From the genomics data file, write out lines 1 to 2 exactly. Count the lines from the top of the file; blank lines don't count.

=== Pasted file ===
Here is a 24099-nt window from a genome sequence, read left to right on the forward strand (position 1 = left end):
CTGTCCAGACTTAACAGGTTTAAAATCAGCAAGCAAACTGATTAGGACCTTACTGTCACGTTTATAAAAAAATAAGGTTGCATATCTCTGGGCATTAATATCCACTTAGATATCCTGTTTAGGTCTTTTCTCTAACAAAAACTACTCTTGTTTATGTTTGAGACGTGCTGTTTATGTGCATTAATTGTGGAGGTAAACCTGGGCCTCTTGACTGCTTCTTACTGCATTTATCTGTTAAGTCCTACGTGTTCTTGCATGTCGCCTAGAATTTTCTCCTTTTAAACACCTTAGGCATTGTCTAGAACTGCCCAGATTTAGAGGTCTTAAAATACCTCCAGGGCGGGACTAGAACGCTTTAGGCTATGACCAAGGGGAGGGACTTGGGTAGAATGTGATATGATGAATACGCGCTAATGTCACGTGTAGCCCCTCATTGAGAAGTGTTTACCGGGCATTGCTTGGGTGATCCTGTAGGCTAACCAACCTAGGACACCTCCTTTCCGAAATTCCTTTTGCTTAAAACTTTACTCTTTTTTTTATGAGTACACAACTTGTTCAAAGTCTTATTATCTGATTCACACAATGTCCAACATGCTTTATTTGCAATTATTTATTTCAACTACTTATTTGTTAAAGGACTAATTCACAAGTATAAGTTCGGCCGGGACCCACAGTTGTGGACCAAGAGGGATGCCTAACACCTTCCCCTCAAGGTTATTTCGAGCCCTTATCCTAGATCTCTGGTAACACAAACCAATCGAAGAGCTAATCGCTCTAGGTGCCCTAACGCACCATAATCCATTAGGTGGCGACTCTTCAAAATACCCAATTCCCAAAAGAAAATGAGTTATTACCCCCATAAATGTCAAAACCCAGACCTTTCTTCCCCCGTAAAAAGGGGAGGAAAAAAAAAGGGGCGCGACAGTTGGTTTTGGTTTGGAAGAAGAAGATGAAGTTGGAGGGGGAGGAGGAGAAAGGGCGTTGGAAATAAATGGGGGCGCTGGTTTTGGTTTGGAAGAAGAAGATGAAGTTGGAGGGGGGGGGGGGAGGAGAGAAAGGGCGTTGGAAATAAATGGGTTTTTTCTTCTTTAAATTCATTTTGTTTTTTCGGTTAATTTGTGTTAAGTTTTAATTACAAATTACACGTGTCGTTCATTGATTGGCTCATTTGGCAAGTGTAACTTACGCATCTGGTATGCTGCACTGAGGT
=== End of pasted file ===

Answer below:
Here is a 24099-nt window from a genome sequence, read left to right on the forward strand (position 1 = left end):
CTGTCCAGACTTAACAGGTTTAAAATCAGCAAGCAAACTGATTAGGACCTTACTGTCACGTTTATAAAAAAATAAGGTTGCATATCTCTGGGCATTAATATCCACTTAGATATCCTGTTTAGGTCTTTTCTCTAACAAAAACTACTCTTGTTTATGTTTGAGACGTGCTGTTTATGTGCATTAATTGTGGAGGTAAACCTGGGCCTCTTGACTGCTTCTTACTGCATTTATCTGTTAAGTCCTACGTGTTCTTGCATGTCGCCTAGAATTTTCTCCTTTTAAACACCTTAGGCATTGTCTAGAACTGCCCAGATTTAGAGGTCTTAAAATACCTCCAGGGCGGGACTAGAACGCTTTAGGCTATGACCAAGGGGAGGGACTTGGGTAGAATGTGATATGATGAATACGCGCTAATGTCACGTGTAGCCCCTCATTGAGAAGTGTTTACCGGGCATTGCTTGGGTGATCCTGTAGGCTAACCAACCTAGGACACCTCCTTTCCGAAATTCCTTTTGCTTAAAACTTTACTCTTTTTTTTATGAGTACACAACTTGTTCAAAGTCTTATTATCTGATTCACACAATGTCCAACATGCTTTATTTGCAATTATTTATTTCAACTACTTATTTGTTAAAGGACTAATTCACAAGTATAAGTTCGGCCGGGACCCACAGTTGTGGACCAAGAGGGATGCCTAACACCTTCCCCTCAAGGTTATTTCGAGCCCTTATCCTAGATCTCTGGTAACACAAACCAATCGAAGAGCTAATCGCTCTAGGTGCCCTAACGCACCATAATCCATTAGGTGGCGACTCTTCAAAATACCCAATTCCCAAAAGAAAATGAGTTATTACCCCCATAAATGTCAAAACCCAGACCTTTCTTCCCCCGTAAAAAGGGGAGGAAAAAAAAAGGGGCGCGACAGTTGGTTTTGGTTTGGAAGAAGAAGATGAAGTTGGAGGGGGAGGAGGAGAAAGGGCGTTGGAAATAAATGGGGGCGCTGGTTTTGGTTTGGAAGAAGAAGATGAAGTTGGAGGGGGGGGGGGGAGGAGAGAAAGGGCGTTGGAAATAAATGGGTTTTTTCTTCTTTAAATTCATTTTGTTTTTTCGGTTAATTTGTGTTAAGTTTTAATTACAAATTACACGTGTCGTTCATTGATTGGCTCATTTGGCAAGTGTAACTTACGCATCTGGTATGCTGCACTGAGGT